Given my love of film, it shouldn't come as a surprise that I relate certain things in my life to movies from time to time, and Salesman is definitely an example of this. I discovered Salesmen a few months after starting my hellish first job in my early 20's so it will always be synonymous with my hatred, anxiety & displeasure with working, paying bills and just being responsible. I don't work in sales (although I do work alongside salespeople), but my job still comes along with the same kinds of pressures & banalities that we're exposed to in Salesman
But Salesman isn't the only movie of theirs that stood out for me. Like Chantal Akerman's films, when I look back on certain aspects of my life, the films of the Maysles brothers also played a minor role in my life. I remember buying their movies from people off of craigslist back in the day and catching midnight screenings of Grey Gardens & Beales Of Grey Gardens at the IFC center.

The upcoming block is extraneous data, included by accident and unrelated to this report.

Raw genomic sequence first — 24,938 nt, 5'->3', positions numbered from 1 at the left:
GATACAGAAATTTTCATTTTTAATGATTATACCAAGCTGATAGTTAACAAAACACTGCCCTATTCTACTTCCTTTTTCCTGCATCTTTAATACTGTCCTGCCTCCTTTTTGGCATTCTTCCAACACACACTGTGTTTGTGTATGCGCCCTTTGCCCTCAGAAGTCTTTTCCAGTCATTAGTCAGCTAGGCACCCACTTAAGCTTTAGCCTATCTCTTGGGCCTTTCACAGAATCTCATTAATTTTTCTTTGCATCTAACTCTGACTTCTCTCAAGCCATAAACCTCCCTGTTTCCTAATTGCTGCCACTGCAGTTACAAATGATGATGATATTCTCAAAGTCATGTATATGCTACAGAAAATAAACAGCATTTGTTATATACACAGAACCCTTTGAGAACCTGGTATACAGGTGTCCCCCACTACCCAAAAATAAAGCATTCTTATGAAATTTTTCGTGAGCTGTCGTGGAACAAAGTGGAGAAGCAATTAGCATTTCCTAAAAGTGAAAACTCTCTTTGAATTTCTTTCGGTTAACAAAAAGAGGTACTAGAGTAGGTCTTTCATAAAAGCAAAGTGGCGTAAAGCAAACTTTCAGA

So I'd like to take this time to say rest in piece to these talented artists for their contribution to film & television.

*Highlights, lowlights and other random movie moments from 2015*

The opening (first 10-15 minutes) of Mad Max: Fury Road

I wanted to, but I'm not sitting in Film Forum for three hours (In Jackson Heights)

Carol touches Therese's shoulder

Interviewing Samantha Fuller

Dean Stockwell's cameo in Entertainment

Seriously, we fucking get it, Greta Gerwig. You like being the "awkward girl". (Mistress America
Mistress America

Ok, in all seriousness, you guys didn't honestly like The Visit, right?

The fight scenes in Creed

Hagen gets revenge (White God)

Not to beat a dead horse but it really was that bad (Fantastic Four)

so...a plantation-themed strip club is ok? (Magic Mike XXL)

Rocky holds back tears while talking about Adrienne's battle with cancer (Creed)

Can't decide what I disliked more: Heaven Knows What, It Follows or Irrational Man

Had Lee Daniels or Ava Duvernay made Da Sweet Blood Of Jesus instead of Spike Lee it would have been the most critically praised movie of 2015
Da Sweet Blood Of Jesus

Just the right amount of John C Reilly in 2015 (The Lobster & Entertainment)

David questions his sexuality for a moment at the beginning of The Lobster

The escalator scene in Cemetery Of Splendour